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Crack Initiation in Nodular Cast Iron

Marie Mörtsell
Department of Materials and Manufacturing Technology
Chalmers University of Technology

The automotive industry today is confronted with fatigue problems for many vehicle
components. Lifetimes of cast components are often controlled by the existence of defects.
Defects are well known to be the initiator and origin site of cracks. Natural defects such as
micro shrinkages and gas pores are always present in nodular irons since they are developed
during the casting and cooling process of the component. Despite the existing knowledge that
all mechanical properties have local variations in a casting depending on variations in wall
thickness, defects and other processing parameters in the foundry, the mechanical properties
are mostly treated as they were constant in the whole component. Subsequently the designer
always calculates the designs with safety margins and an under estimation of the strength.
This calls for a more detailed material model of ductile iron and a deeper understanding of
how ductile iron responds to external loads, especially fatigue loads and how the
microstructure affects both initiation and propagation of small fatigue cracks.

Methods for fatigue life calculations today is mostly based on fracture mechanics or so-called
Wöhler curves. Lifetime expectation test procedures on real components and fracture
mechanic test specimens for obtaining standard fatigue crack propagation data, are used in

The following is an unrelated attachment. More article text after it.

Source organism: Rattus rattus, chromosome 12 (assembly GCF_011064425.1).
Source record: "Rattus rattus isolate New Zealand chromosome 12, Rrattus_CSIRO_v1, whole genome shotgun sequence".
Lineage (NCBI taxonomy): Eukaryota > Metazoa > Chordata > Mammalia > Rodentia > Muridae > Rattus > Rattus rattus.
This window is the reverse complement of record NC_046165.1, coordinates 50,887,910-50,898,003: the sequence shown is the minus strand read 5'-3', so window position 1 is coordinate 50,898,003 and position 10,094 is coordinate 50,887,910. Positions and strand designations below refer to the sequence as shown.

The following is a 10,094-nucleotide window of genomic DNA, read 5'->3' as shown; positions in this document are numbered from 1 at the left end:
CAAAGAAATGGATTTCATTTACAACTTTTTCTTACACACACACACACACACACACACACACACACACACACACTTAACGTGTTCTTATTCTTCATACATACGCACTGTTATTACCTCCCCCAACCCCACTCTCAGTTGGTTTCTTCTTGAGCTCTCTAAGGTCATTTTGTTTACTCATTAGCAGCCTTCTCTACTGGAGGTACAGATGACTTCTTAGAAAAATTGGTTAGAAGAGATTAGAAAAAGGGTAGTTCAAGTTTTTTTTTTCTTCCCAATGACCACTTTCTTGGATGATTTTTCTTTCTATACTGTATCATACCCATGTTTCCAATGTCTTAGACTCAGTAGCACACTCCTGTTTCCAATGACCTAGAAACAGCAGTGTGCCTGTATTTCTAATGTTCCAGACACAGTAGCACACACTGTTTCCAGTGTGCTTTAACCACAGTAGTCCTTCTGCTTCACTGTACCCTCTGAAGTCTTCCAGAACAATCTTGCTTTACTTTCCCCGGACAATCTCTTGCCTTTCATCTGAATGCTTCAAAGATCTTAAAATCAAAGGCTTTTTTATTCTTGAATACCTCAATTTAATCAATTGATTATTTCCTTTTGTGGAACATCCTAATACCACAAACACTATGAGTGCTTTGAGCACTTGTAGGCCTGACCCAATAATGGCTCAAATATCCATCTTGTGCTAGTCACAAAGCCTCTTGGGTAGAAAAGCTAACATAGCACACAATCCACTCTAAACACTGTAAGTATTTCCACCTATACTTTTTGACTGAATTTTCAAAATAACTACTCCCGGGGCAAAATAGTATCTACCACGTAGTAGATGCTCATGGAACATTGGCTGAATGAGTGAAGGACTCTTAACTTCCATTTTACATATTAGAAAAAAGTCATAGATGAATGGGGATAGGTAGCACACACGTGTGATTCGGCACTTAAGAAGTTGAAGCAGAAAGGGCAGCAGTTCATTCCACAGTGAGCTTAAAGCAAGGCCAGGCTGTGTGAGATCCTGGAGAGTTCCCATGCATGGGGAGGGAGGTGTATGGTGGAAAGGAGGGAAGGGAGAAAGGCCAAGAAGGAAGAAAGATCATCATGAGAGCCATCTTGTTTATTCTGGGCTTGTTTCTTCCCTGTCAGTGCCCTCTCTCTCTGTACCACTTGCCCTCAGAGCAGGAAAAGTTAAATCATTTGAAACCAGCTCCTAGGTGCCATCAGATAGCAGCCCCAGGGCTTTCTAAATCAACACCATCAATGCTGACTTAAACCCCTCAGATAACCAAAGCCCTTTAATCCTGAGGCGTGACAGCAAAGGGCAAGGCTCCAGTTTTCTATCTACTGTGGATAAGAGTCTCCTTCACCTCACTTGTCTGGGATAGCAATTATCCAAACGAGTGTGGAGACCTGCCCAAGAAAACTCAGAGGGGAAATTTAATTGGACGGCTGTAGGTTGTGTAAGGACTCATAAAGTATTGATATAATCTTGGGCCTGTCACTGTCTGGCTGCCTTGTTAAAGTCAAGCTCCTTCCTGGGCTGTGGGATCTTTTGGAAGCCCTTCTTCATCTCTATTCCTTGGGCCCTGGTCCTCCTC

order to provide material growth data as well as threshold values into the designers computing
tool. For the designer reliable material data and material behavior knowledge are needed in
order to estimate the real fatigue life and not the ideal component life. Since the time for a
vehicle to hit the market is decreasing for a newly designed component, it is more common to
assume a crack propagation model instead of using time consuming physical testing methods.

Today, micro mechanical modeling of a simulated cast iron microstructure in fatigue has been
found rather successful. Such modeling is, however, based on very ideal microstructure
parameters. Cast iron is a material of substantial micro structural variations and the models try
to analyze how the micro mechanical structure influences the average properties of the
material. It is very important to be able to identify the mechanisms that are significant in the
microstructure during the initiation and propagation phase of a fatigue crack. The aim of this
thesis is to create a more detailed material model of the microstructure parameters that affect
initiation and propagation of fatigue cracks. It includes a deeper understanding of how
nodular iron responds to different external loads.

Keywords: nodular cast iron, defects, initiation, propagation, microstructure.